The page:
$ cpupower frequency-info
analyzing CPU 0:
  driver: acpi-cpufreq
  CPUs which run at the same hardware frequency: 0 1 2 3 4 5 6 7
  CPUs which need to have their frequency coordinated by software: 0
  maximum transition latency: 10.0 us.
  hardware limits: 1.60 GHz - 3.20 GHz
  available frequency steps: 3.20 GHz, 3.20 GHz, 3.07 GHz, 2.93 GHz, 2.80 GHz, 2.67 GHz, 2.53 GHz, 2.40 GHz, 2.27 GHz, 2.13 GHz, 2.00 GHz, 1.87 GHz, 1.73 GHz, 1.60 GHz
  available cpufreq governors: powersave, ondemand, userspace, performance
  current policy: frequency should be within 1.60 GHz and 3.20 GHz.
                  The governor "performance" may decide which speed to use
                  within this range.
  current CPU frequency is 3.20 GHz (asserted by call to hardware).
  boost state support:
    Supported: yes
    Active: yes
    2500 MHz max turbo 4 active cores
    2500 MHz max turbo 3 active cores
    2500 MHz max turbo 2 active cores
    2600 MHz max turbo 1 active cores

You can also tune the min/max CPU frequencies within a policy using the cpupower frequency-set --min <freq> --max <freq>. See this page for more details on what you can do with cpupower frequency-set.

doing the above without cpupowerutils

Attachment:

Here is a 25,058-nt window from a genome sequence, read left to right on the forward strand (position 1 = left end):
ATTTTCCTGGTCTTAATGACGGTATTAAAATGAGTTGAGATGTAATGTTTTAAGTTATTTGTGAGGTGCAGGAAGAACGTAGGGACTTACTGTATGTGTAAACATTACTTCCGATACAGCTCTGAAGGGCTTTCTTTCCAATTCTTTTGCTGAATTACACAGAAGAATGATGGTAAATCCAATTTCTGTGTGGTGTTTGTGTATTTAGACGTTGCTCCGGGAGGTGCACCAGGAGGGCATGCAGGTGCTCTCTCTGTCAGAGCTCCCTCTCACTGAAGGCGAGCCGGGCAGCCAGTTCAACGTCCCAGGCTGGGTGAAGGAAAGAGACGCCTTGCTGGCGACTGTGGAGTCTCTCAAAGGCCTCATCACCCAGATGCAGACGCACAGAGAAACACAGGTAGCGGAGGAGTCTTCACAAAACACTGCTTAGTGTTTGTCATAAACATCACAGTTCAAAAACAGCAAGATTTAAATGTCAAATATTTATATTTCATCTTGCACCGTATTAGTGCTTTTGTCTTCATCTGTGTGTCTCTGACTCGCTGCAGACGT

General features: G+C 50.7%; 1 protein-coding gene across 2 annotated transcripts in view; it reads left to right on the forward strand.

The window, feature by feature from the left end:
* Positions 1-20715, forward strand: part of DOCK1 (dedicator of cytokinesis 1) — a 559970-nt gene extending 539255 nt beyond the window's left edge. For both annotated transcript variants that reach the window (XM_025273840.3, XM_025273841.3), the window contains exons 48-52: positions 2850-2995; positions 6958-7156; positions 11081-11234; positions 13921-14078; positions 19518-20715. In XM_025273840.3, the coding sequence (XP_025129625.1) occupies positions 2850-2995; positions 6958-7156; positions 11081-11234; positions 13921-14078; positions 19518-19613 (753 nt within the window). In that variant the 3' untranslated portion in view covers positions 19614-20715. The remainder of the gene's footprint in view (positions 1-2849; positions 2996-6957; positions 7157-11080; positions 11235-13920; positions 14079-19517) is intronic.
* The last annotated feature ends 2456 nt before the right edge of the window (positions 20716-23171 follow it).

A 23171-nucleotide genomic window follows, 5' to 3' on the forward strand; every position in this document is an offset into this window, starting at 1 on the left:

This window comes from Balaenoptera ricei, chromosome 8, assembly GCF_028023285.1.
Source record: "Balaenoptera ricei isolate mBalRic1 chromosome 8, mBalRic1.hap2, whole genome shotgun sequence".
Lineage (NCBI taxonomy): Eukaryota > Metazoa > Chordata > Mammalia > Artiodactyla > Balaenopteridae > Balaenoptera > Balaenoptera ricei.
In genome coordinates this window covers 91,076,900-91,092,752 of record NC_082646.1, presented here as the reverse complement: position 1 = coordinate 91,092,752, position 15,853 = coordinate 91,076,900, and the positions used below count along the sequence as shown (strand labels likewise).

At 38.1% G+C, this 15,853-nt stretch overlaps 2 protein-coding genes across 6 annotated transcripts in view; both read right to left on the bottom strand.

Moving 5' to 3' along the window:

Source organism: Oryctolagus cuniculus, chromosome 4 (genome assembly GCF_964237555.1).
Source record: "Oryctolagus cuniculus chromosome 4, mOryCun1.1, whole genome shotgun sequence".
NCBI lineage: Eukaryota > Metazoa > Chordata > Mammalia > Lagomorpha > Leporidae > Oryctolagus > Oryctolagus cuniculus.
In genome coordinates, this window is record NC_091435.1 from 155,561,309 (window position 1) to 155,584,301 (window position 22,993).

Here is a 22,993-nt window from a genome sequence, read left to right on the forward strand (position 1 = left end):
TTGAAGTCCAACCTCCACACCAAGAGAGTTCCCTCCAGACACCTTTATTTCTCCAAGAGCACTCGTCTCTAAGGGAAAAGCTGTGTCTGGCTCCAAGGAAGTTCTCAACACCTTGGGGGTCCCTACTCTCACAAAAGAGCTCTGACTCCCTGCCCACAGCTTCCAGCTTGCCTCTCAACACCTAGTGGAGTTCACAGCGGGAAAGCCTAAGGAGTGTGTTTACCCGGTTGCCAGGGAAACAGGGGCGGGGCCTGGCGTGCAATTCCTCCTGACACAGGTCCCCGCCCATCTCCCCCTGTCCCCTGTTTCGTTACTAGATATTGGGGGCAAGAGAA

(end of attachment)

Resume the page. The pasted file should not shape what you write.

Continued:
So finally, if you don't have the cpupowerutils package installed, you can interact with it similar to how you did in the previous 2.6 kernels. Mainly you echo values into the sysfs filesystem.

for example

$ echo 360000 > /sys/devices/system/cpu/cpu0/cpufreq/scaling_min_freq

For 2.6 kernels

You can read about the various cpufreq features over on this site.

excerpt from CPU frequency scaling in Linux with cpufreq

ignore_nice_load - This parameter takes a value of '0' or '1'. When set to '0' (its default), all processes are counted towards the 'cpu utilization' value. When set to '1', the processes that are run with a 'nice' value will not count (and thus be ignored) in the overall usage calculation. This is useful if you are running a CPU intensive calculation on your laptop that you do not care how long it takes to complete as you can 'nice' it and prevent it from taking part in the deciding process of whether to increase your CPU frequency. To turn this on do the following.

sudo sh -c "echo 1 > /sys/devices/system/cpu/cpu0/cpufreq/ondemand/ignore_nice_load"

I'd put a 0 in this file since this should be the default. If you have any long running niced process, which I highly doubt, you can set it to 1.

  • I don't know why I can't create the ondemand directory with root account. These are the permissions drwxr-xr-x. 3 root root 0 may 31 11:48 cpufreq – NotFromBrooklyn May 31 '13 at 11:23
  • 1
    @NotFromBrooklyn This directory is virtual. It will come into existence by loading the proper kernel module. Not vice versa. – Nils May 31 '13 at 21:00
  • You see, I do have /sys/devices/system/cpu/cpu0... and cpu1 ... but not /sys/devices/system/cpu/cpufreq... as specified in my question. – NotFromBrooklyn Jun 1 '13 at 8:17
  • @NotFromBrooklyn - are you still having an issue with this? The loading of the kernel modules as I described should create that directory. As Nils stated, that isn't a real directory, it's a API into the kernel to get/set a parameter to the kernel itself or a module that its loaded. – slm Jun 1 '13 at 10:17